The MT-ND4 variant that can cause Leigh syndrome, written as C11777A or Arg340Ser, replaces the amino acid arginine with the amino acid serine at protein position 340. This genetic change appears to disrupt the normal function of complex I in mitochondria. It is not known, however, how this MT-ND4 gene variant is related to the specific features of Leigh syndrome.

More About This Health Condition

Mitochondrial complex I deficiency

MedlinePlus Genetics provides information about Mitochondrial complex I deficiency

More About This Health Condition

Other Names for This Gene

  • mitochondrially encoded NADH dehydrogenase 4
  • MTND4
  • NADH dehydrogenase 4
  • NADH dehydrogenase subunit 4
  • NADH-ubiquinone oxidoreductase chain 4
  • NADH-ubiquinone oxidoreductase, subunit ND4
  • ND4

Additional Information & Resources

Tests Listed in the Genetic Testing Registry

Scientific Articles on PubMed

Catalog of Genes and Diseases from OMIM

Gene and Variant Databases


  • Baracca A, Solaini G, Sgarbi G, Lenaz G, Baruzzi A, Schapira AH, Martinuzzi A, Carelli V. Severe impairment of complex I-driven adenosine triphosphate synthesis in leber hereditary optic neuropathy cybrids. Arch Neurol. 2005 May;62(5):730-6. doi: 10.1001/archneur.62.5.730. Citation on PubMed
  • Bugiani M, Invernizzi F, Alberio S, Briem E, Lamantea E, Carrara F, Moroni I, Farina L, Spada M, Donati MA, Uziel G, Zeviani M. Clinical and molecular findings in children with complex I deficiency. Biochim Biophys Acta. 2004 Dec 6;1659(2-3):136-47. doi: 10.1016/j.bbabio.2004.09.006. Citation on PubMed
  • Huoponen K. Leber hereditary optic neuropathy: clinical and molecular genetic findings. Neurogenetics. 2001 Jul;3(3):119-25. doi: 10.1007/s100480100115. Citation on PubMed
  • Komaki H, Akanuma J, Iwata H, Takahashi T, Mashima Y, Nonaka I, Goto Y. A novel mtDNA C11777A mutation in Leigh syndrome. Mitochondrion. 2003 Mar;2(4):293-304. doi: 10.1016/S1567-7249(03)00003-5. Citation on PubMed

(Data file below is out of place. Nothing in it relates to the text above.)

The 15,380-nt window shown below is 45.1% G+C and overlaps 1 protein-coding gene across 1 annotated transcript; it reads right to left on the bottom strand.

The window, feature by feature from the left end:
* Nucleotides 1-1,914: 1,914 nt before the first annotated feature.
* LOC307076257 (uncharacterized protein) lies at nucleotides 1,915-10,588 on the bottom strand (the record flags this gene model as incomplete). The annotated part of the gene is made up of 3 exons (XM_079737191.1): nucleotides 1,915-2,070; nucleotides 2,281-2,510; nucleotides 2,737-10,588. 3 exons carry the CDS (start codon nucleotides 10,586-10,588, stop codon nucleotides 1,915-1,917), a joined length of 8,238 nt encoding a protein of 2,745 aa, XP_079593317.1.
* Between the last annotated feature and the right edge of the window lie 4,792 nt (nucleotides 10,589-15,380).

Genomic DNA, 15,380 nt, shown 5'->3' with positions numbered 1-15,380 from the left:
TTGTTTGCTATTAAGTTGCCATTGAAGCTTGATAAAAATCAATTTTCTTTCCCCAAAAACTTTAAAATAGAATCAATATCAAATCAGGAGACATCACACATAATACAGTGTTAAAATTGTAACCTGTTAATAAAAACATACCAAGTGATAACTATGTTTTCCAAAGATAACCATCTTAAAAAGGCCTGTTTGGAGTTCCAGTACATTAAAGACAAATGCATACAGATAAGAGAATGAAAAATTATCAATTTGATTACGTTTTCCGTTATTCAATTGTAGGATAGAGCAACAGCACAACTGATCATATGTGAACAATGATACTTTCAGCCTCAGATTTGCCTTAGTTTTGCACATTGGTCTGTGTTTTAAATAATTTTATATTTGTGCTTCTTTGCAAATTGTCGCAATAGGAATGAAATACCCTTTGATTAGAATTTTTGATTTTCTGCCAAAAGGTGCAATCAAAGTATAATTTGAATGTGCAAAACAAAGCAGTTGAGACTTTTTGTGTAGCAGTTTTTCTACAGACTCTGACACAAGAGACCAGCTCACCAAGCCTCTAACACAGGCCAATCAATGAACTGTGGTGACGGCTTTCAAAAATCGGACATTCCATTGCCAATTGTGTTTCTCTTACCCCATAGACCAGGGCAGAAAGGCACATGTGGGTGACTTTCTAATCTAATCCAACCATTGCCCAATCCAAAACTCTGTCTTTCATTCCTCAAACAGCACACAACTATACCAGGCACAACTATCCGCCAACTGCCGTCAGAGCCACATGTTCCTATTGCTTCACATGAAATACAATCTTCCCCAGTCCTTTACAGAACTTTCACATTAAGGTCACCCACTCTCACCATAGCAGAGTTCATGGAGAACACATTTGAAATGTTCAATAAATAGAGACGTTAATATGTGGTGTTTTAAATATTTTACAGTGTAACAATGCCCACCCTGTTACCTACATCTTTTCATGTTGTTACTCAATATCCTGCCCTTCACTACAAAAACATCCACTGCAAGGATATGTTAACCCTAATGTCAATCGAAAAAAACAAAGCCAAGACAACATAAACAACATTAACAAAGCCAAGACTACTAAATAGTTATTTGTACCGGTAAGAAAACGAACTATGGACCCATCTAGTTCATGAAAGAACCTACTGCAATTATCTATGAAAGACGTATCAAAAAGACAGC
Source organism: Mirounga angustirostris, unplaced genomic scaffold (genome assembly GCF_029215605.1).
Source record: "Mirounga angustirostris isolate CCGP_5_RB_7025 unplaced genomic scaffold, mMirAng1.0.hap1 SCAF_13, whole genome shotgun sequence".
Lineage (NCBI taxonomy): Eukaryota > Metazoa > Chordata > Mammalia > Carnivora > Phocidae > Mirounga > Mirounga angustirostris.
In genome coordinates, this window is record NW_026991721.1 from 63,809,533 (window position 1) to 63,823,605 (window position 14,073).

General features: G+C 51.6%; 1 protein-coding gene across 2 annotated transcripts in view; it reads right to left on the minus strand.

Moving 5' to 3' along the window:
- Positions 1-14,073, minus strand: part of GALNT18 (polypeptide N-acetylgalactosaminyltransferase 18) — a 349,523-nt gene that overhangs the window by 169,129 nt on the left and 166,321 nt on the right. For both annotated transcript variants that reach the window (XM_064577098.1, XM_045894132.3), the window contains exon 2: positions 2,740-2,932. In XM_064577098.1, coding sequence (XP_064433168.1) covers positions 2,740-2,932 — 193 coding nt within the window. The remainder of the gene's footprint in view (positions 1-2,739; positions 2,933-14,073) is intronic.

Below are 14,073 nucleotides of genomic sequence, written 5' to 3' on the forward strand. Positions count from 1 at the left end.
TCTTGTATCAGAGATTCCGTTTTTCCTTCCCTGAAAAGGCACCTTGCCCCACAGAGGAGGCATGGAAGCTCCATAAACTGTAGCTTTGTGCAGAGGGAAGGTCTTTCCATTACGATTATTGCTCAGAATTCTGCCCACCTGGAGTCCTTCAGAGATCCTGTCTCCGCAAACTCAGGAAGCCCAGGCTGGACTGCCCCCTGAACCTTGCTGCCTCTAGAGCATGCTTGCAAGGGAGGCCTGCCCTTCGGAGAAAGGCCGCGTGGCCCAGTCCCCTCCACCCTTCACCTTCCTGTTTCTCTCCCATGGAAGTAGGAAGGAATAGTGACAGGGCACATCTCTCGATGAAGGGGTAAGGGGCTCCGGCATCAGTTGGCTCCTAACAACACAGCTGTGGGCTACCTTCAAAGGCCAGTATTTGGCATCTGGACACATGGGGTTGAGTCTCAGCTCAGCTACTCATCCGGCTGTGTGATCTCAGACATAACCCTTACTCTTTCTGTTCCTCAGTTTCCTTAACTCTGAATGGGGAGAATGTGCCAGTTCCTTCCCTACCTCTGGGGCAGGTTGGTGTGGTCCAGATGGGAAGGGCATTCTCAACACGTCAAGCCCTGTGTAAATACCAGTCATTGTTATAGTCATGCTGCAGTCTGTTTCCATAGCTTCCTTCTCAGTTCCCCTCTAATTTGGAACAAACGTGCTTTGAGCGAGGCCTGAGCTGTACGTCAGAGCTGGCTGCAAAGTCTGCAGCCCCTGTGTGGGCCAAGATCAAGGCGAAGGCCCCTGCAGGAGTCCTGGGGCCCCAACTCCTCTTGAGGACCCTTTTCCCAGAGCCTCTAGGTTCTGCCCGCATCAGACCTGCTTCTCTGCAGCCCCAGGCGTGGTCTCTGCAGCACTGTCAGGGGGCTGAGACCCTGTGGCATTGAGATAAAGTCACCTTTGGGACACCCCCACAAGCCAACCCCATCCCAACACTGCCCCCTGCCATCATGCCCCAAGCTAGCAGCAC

• Lenaz G, Baracca A, Carelli V, D'Aurelio M, Sgarbi G, Solaini G. Bioenergetics of mitochondrial diseases associated with mtDNA mutations. Biochim Biophys Acta. 2004 Jul 23;1658(1-2):89-94. doi: 10.1016/j.bbabio.2004.03.013. Citation on PubMed
  • Mitchell AL, Elson JL, Howell N, Taylor RW, Turnbull DM. Sequence variation in mitochondrial complex I genes: mutation or polymorphism? J Med Genet. 2006 Feb;43(2):175-9. doi: 10.1136/jmg.2005.032474. Epub 2005 Jun 21. Citation on PubMed or Free article on PubMed Central
  • Phasukkijwatana N, Chuenkongkaew WL, Suphavilai R, Suktitipat B, Pingsuthiwong S, Ruangvaravate N, Atchaneeyasakul LO, Warrasak S, Poonyathalang A, Sura T, Lertrit P. The unique characteristics of Thai Leber hereditary optic neuropathy: analysis of 30 G11778A pedigrees. J Hum Genet. 2006;51(4):298-304. doi: 10.1007/s10038-006-0361-1. Epub 2006 Feb 14. Citation on PubMed
  • Yu-Wai-Man P, Chinnery PF. Leber Hereditary Optic Neuropathy. 2000 Oct 26 [updated 2021 Mar 11]. In: Adam MP, Feldman J, Mirzaa GM, Pagon RA, Wallace SE, Bean LJH, Gripp KW, Amemiya A, editors. GeneReviews(R) [Internet]. Seattle (WA): University of Washington, Seattle; 1993-2024. Available from Citation on PubMed
  • Zhou X, Wei Q, Yang L, Tong Y, Zhao F, Lu C, Qian Y, Sun Y, Lu F, Qu J, Guan MX. Leber's hereditary optic neuropathy is associated with the mitochondrial ND4 G11696A mutation in five Chinese families. Biochem Biophys Res Commun. 2006 Feb 3;340(1):69-75. doi: 10.1016/j.bbrc.2005.11.150. Epub 2005 Dec 6. Citation on PubMed

The information on this site should not be used as a substitute for professional medical care or advice. Contact a health care provider if you have questions about your health.